Illegal hunting in the Democratic Republic of Congo has pushed the world’s largest gorillas to the point of near-extinction. Officials relayed this information on Sunday during the International Union for Conservation of Nature’s global conference in Honolulu.
Only 5,000 eastern gorillas remain on Earth and the incredible species faces the risk of completely disappearing due to the surge of illegal hunting. As the Associated French Press notes. four out of every six of the Earth’s great apes are at the point of critical endangerment, meaning they are “only one step away from going extinct.” Those listed include the eastern gorilla, western gorilla, Bornean orangutan, and the Samatran orangutan. These were all added to the IUCN’s Red List, which is the most informative and updated account of the world’s plant and animal species.
Conservationists: Giant Pandas in China No Longer ‘Endangered,’ but Eastern Gorillas Near Extinction https://t.co/tGnNGERKGr
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Inger Andersen, the director general of IUCN, spoke with reporters on the subject.
“Today is a sad day because the IUCN Red List shows we are wiping out some of our closest relatives.”
The IUCN’s update about the magnificent species states that “war, hunting, and loss of land to refugees in the past 20 years have led to a ‘devastating population decline of more than 70 percent,’ for the eastern gorilla.”
A subspecies of the eastern gorilla, known as the Grauer’s gorilla has declined in drastic measure since 1994, going from 16,900 to just 3,800 in 2015. Though hunting these beautiful creatures is against the law, it is hunting that is far and above the biggest threat to the gorillas. One eastern gorilla subspecies has actually seen a bit of a rebound in numbers. The mountain gorilla totals around 880.
A primatologist and chief conservative officer at the Wildlife Conservation Society, John Robinson, also states that the Rwandan genocide sparked a terrible set of happenings that impacted the gorillas.
“The genocide pushed a lot of people out of Rwanda, a lot of refugees into eastern DRC, who moved into areas which were relatively unoccupied by human beings. It was a situation that kind of unraveled. The people that moved into that part of DRC saw gorillas as a delicacy.”
Some people killed the gorillas for food, and additionally, human settlements and the activities of mining and productions of charcoal took over the habitat from the gorillas.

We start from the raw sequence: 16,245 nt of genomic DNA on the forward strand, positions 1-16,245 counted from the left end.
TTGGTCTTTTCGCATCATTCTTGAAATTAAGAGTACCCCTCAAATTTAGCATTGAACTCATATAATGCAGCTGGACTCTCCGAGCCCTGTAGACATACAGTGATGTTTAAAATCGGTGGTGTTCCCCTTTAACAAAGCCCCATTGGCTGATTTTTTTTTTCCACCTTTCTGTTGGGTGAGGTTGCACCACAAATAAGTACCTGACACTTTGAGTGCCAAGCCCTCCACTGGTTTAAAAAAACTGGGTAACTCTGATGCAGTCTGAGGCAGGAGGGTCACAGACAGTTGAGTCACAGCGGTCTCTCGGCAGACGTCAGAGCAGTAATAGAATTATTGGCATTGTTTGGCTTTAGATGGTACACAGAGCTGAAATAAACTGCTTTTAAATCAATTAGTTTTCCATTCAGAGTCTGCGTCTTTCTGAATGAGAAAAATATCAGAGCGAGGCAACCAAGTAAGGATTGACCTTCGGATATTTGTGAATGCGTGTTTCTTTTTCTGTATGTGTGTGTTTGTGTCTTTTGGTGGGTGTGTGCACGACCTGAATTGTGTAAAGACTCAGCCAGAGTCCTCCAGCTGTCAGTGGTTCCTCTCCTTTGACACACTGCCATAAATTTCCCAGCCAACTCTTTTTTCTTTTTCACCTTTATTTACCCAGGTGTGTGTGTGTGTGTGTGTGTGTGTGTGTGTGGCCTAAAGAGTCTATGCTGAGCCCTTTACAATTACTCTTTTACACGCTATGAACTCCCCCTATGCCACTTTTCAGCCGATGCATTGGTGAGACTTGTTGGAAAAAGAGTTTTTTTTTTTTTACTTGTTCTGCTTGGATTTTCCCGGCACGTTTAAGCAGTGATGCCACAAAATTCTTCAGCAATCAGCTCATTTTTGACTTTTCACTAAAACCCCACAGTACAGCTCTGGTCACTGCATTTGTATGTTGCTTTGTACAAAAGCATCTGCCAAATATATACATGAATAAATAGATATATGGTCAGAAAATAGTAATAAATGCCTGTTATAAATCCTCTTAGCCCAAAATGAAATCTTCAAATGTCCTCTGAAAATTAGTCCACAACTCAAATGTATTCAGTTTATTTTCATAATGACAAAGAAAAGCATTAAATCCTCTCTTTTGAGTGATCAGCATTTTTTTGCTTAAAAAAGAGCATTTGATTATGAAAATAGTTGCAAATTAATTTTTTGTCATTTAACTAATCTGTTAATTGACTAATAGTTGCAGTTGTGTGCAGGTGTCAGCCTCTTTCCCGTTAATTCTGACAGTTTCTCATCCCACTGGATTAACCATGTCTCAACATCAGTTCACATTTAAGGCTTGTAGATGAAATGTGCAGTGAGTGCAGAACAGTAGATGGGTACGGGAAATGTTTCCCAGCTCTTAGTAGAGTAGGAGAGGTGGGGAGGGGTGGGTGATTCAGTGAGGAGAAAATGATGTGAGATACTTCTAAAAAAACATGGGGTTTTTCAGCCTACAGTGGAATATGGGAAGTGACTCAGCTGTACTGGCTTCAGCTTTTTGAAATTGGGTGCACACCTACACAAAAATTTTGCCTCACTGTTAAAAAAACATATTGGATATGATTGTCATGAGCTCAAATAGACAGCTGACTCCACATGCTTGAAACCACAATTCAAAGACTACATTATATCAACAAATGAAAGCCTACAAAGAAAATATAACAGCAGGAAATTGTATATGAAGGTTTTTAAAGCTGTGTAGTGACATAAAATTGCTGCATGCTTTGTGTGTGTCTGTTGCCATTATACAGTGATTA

The current Red List by the IUCN includes 82,954 species of both plants and animals. The list is updated every four years and the most recent findings indicate that 23,928 of those species are threatened with extinction. Compared to earlier years, more species are under threat than ever before.
Mammal assessment coordinator at the Sapienza University of Rome, Carlo Rondinini, stated that almost 28 percent of mammals are threatened with extinction, which is three percentage points higher than in the last mammal assessment done in 2008.
Andersen continued to indicate what these statistics mean.
“A takeaway point we would like to emphasize is we are not journeying in the right direction with respect to species conservation. We are losing species at a faster pace than we have ever done.”
One species that was at risk to become extinct was the panda, yet these new statistics indicate that the species has now moved from the “endangered” label to “vulnerable.” However, other populations of mammals have been decreasing at a rapid pace due to illegal hunting, including the plains zebra. The zebra was pushed from the “least concern” label to “near-threatened.”
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The act of illegal hunting and loss of habitats due to settlements and human activities has also pushed three separate species of antelope found in Africa to the listing of “near-threatened.” These species include Bay Duiker (Cephalophus dorsalis), White-bellied Duiker (Cephalophus leucogaster), and Yellow-backed Duiker (Cephalophus silvicultor).”
[Photo by Scott Olson/Getty Images]